I'm very sorry you have <lost your job, have illness in the family, or whatever they've said if they've given such a reason for rehoming their pet>. I've been <something honest and empathetic if you've been in the same situation> myself. I wish you the best in <finding a new job, recovering from surgery or whatever if they've mentioned anything like that> and in finding a good home for your pig(s) <or name again if they've given one>.
Your name here
Anyone is welcome to use all or any part of this language in their own emails if they wish.
You will get the occasional "eff off and mind your own business" reply, but I've received a surprising number of sincerely grateful responses saying "Thank you so much, we had no idea." Know you may be saving a life if you take a minute to write. And please, NEVER offer any animal for free.
Your letter, while seeming a form letter, is what many of us here feel from the heart. It is not a form letter but a way to try to address in a respectful, sympathetic, and informative way the realities that lie in the real world.
I know it will help us communicate the dangers to owners trying to find loving homes for their pets.
I stopped going on craigslist because it's depressing, but maybe I will to send this note to "free to a good home" ads. I have no problem with being told to eff off. I've been told worse on online forums for stupider reasons lol.
- You can quote me
A couple of things that people may (or may not) choose to do themselves: one, I usually put my full name in and the town I live in (no more than that, though). They will have my email address if they want to be butts about it, though (so far, anyway) I've not had anyone to do that. I'm not going to hide behind a partial or screen name; if they want to google the name and find the house on street view, that's up to them.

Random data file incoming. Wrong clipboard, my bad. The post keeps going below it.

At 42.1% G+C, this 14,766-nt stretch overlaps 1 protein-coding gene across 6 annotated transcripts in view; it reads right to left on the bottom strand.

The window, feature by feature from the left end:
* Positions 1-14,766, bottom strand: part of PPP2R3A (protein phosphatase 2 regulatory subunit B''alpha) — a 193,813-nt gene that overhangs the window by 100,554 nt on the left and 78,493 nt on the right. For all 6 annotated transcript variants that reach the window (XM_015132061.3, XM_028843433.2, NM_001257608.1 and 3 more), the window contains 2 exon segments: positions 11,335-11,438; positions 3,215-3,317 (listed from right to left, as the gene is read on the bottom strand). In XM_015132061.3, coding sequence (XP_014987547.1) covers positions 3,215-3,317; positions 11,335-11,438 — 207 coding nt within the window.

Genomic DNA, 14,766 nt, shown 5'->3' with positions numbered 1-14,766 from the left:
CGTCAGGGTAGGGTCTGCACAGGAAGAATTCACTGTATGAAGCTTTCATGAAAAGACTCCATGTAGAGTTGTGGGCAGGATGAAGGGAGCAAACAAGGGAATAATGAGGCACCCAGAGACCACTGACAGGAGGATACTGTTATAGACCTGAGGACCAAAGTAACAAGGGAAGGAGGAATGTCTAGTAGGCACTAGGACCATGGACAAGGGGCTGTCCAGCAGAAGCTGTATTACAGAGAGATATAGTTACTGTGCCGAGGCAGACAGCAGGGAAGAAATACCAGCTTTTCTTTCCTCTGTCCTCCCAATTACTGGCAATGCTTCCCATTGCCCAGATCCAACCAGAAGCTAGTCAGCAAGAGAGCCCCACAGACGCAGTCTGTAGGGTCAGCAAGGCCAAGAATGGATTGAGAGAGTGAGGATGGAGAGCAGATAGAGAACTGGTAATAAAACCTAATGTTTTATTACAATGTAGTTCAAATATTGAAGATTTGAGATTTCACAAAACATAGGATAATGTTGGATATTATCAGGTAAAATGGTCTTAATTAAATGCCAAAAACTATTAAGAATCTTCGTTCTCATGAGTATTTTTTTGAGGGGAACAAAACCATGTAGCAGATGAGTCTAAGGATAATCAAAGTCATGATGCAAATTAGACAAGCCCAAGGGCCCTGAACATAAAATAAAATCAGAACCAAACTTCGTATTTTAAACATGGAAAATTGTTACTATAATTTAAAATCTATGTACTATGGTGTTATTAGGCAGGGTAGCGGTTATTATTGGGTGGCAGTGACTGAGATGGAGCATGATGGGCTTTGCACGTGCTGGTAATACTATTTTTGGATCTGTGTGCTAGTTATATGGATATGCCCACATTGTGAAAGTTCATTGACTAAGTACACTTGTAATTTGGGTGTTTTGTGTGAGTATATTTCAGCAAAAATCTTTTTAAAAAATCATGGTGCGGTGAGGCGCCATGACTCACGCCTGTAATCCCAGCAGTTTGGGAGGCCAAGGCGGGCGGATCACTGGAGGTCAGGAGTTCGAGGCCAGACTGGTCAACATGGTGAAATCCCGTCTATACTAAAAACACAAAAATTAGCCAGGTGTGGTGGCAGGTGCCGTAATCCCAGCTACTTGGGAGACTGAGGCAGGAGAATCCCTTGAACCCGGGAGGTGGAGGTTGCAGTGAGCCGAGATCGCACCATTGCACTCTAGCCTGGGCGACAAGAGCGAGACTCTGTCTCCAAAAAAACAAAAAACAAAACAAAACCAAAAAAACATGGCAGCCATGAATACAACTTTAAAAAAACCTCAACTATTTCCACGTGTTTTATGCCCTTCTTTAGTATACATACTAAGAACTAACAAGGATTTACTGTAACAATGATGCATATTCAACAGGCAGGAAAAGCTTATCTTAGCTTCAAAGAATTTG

The "local" part makes it clear that the writer is not some random activist patrolling Craigslist and being preachy and self-righteous. Unfortunately, that's the way many people who care about animals are seen. Though many (probably most) do not fall into that category, I try to err on the side of not giving any of that impression.
Thanks for the compliments. I hope this thread helps some pigs, and helps those that care about them.
I have responded to ads on Craigslist with a letter similar to yours, giving a heads-up on the sad possibilities and offering places where people might post safely or offer a hand with finding a new home. Many had no idea of the risks with posting and were rightfully shocked.
I hope your post here is a good reminder for folks to keep eyes open and to lend a hand as needed.
Capy came to us, originally thinking we would foster and be sure he would find a permanent loving home. Well, as you know, that second part never happened. The day I picked him up I had a feeling he would be staying with us for awhile :)
PS You are right about folks eating these little ones. While searching online last night on a matter my husband told me about while visiting NYC yesterday, had come upon an article discussing a 911 call re man roasting a guinea pig in the park. My fear is that in order for there to have been a call, the poor baby must have been identifiable initially.
It can be really weird out there. We were placed here to be the ambassadors for those who are at the mercy of others who don't have the innate sense for respecting life that they should have.
But even having found a new companion for my pig, I still look at Craig's List, several times a day, looking for "free guinea pigs", with the specific purpose of explaining the dangers of "free".
Having found this thread a few days ago, I also include a link to it in my email.
I don't know if it always works but there have been occasions when I've emailed someone and then saw that a rehoming fee had been added to the Craig's List page.
So, although I don't know how often it works, and surely sometimes it doesn't, sometimes it does.
A good hint I saw on CL was to trust your instincts when placing a pig. Unless you know or know of the person be wary of the person who offers to pick up the pet--you may want to bring the pet over yourself so you can see where the pet is going. Also, vet's offices might be a good place to advertise--that way you and your vet might get a better idea whom the pets are going to. Just my two cents.